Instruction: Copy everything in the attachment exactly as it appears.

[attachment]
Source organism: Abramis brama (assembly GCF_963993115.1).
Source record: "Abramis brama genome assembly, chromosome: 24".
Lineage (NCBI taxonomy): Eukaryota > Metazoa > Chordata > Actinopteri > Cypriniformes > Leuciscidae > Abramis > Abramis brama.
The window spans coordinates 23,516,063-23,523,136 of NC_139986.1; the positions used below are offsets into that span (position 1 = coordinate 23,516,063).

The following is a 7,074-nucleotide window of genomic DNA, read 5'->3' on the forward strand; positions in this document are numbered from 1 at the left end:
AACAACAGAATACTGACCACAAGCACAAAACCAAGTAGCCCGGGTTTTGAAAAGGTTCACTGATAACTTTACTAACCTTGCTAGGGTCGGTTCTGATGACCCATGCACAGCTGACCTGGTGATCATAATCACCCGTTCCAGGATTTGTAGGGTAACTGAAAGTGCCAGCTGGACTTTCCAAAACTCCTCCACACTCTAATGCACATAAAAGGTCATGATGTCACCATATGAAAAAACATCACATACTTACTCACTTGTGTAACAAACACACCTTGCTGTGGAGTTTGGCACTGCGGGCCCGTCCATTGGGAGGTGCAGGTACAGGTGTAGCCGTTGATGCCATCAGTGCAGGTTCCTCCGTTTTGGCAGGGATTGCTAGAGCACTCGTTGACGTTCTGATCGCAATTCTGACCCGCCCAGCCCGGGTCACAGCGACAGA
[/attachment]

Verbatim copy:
Source organism: Abramis brama (assembly GCF_963993115.1).
Source record: "Abramis brama genome assembly, chromosome: 24".
Lineage (NCBI taxonomy): Eukaryota > Metazoa > Chordata > Actinopteri > Cypriniformes > Leuciscidae > Abramis > Abramis brama.
The window spans coordinates 23,516,063-23,523,136 of NC_139986.1; the positions used below are offsets into that span (position 1 = coordinate 23,516,063).

The following is a 7,074-nucleotide window of genomic DNA, read 5'->3' on the forward strand; positions in this document are numbered from 1 at the left end:
AACAACAGAATACTGACCACAAGCACAAAACCAAGTAGCCCGGGTTTTGAAAAGGTTCACTGATAACTTTACTAACCTTGCTAGGGTCGGTTCTGATGACCCATGCACAGCTGACCTGGTGATCATAATCACCCGTTCCAGGATTTGTAGGGTAACTGAAAGTGCCAGCTGGACTTTCCAAAACTCCTCCACACTCTAATGCACATAAAAGGTCATGATGTCACCATATGAAAAAACATCACATACTTACTCACTTGTGTAACAAACACACCTTGCTGTGGAGTTTGGCACTGCGGGCCCGTCCATTGGGAGGTGCAGGTACAGGTGTAGCCGTTGATGCCATCAGTGCAGGTTCCTCCGTTTTGGCAGGGATTGCTAGAGCACTCGTTGACGTTCTGATCGCAATTCTGACCCGCCCAGCCCGGGTCACAGCGACAGA